Remember the good old days, when everyone hated prom? Okay, maybe everyone didn’t hate it, but for a long time there was a deep and widespread cynicism of this (forced) rite of passage— and those who took it too seriously were considered out-of-touch or uptight. (See basically every high school movie from the last 25 years.)
Well, luckily for local florists and limo drivers, and unluckily for all of us who prefer our teens a little angsty and anti-establishment, prom has a made a major comeback.
The reports from this prom season have been rife with tales of teenagers really loving — and spending big money on — prom. The New York Times had a story on teenage boys seeking out increasingly complicated and expensive ways to ask dates. Some are even paying companies upwards of $400 to help them with their “prom-prosals.” Even boys at Jewish high schools are getting into the spirit, as evidenced by the elaborate prom-posal by Jake Davidson of Milken Community High School in Bel Air, CA. in which he asked actress and model Kate Upton via Youtube. The video earned him a 2.5 million hits and a “no thank you” from Upton.
And a new study from Visa shows the cost of prom continues to rise. The nationwide average for prom spending is $1,139, a five percent increase from 2012. Perhaps most interestingly, parents in lower income brackets spend more on average than those who earn more.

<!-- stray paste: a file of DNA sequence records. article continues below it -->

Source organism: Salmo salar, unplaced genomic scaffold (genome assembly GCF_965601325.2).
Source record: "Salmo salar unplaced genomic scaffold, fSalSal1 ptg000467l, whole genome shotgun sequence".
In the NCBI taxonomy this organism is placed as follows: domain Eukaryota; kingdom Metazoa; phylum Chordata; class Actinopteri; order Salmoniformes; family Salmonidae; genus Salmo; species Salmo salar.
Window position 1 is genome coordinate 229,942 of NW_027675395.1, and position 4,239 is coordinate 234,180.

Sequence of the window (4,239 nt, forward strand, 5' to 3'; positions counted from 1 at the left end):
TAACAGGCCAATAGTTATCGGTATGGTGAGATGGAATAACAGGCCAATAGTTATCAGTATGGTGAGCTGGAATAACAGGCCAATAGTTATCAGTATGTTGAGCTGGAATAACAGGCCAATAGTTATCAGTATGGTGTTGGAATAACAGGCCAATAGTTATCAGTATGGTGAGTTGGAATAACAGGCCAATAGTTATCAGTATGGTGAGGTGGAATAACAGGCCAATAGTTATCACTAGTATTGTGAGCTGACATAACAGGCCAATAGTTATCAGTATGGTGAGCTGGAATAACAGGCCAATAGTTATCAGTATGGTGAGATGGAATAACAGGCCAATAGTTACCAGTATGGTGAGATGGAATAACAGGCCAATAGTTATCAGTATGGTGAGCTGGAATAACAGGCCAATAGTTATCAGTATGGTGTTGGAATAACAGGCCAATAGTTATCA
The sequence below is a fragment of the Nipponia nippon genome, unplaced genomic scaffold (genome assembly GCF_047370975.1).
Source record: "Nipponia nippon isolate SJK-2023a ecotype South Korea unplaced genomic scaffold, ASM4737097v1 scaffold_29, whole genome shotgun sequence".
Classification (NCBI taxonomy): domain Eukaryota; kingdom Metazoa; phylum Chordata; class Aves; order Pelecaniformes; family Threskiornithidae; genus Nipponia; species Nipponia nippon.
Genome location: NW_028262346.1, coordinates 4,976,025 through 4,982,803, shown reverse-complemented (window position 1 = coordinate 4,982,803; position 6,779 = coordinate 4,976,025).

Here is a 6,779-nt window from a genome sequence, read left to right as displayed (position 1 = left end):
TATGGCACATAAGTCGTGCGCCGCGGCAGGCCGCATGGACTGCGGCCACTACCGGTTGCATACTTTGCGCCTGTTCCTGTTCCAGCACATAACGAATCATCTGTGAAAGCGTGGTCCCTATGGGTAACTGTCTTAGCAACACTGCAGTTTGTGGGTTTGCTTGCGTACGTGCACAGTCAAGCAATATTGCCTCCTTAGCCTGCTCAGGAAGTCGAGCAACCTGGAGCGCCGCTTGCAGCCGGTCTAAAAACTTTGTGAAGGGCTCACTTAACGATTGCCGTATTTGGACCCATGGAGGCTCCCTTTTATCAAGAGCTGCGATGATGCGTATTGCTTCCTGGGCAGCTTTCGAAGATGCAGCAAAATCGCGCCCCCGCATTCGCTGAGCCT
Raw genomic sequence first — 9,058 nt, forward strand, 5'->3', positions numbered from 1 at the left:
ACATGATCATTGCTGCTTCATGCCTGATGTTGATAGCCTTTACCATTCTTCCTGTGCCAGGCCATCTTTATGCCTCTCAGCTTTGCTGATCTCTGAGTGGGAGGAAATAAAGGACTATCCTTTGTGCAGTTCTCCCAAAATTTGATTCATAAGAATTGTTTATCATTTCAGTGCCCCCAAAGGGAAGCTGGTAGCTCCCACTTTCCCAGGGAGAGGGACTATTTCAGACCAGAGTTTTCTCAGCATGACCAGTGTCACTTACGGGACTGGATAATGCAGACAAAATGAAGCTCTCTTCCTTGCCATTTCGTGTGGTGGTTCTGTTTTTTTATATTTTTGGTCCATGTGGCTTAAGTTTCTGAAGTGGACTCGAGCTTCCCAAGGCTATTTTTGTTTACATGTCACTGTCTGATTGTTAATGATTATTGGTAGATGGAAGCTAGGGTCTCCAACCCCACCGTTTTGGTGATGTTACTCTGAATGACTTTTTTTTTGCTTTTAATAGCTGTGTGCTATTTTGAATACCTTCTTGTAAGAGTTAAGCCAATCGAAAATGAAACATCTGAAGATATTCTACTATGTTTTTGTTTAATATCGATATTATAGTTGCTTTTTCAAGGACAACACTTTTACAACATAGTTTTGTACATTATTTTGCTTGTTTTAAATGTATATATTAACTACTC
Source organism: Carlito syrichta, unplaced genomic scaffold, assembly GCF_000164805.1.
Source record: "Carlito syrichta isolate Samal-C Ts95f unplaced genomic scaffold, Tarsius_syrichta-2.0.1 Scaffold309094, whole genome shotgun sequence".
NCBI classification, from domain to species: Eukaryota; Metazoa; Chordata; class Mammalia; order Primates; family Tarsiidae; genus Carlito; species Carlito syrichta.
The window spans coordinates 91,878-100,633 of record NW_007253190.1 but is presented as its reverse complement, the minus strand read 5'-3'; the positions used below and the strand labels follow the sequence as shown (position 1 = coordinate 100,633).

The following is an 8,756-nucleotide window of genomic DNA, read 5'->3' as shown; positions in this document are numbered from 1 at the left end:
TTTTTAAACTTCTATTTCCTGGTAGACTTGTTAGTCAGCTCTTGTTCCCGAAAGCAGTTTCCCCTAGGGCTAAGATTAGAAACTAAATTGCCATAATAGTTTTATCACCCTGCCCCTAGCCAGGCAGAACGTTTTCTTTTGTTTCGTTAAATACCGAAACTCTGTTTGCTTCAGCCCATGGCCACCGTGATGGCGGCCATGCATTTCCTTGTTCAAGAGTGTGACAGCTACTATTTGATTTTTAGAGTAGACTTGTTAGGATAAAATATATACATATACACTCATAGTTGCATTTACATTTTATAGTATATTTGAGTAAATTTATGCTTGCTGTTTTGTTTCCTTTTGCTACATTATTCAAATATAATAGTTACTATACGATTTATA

So where is this surge in love for prom coming from? Unlike bar and bat mitzvahs, where the extravagance tends to come more from the parents desire to impress their friends with imported calla lilies or a ten-piece band, this seems very much rooted in the kids’ desire to make prom as big, and expensive, a deal as possible.
I suspect it is at least in part due to the US Magazine-ification of America. Our collective fascination/false intimacy with celebrities is likely inspiring young girls across America to Pinterest their way to a red carpet moment of their own.
Though there might be a sadder undercurrent to prom mania, too. When I was a teenager in the late 90s I had full confidence that life would improve after high school. I knew that the second I left my parents’ house in the suburbs, I would have the ability to create the life I wanted to live. For the most part, I was right.
But today’s teenagers have only roadblocks up ahead. Those opportunities I could count on are scarce now, and the competition is fierce. They have seen the coolest and brightest of the generation before them return to their parents’ houses and settle for jobs outside their passion or training. What, really, can they count on?
Maybe this generation of teens thinks that prom will be their last shot, for a while at least, to live it up Diddy or Gatsby style. Prom is their little escapist fantasy before entering the big, bad world as a late millennial.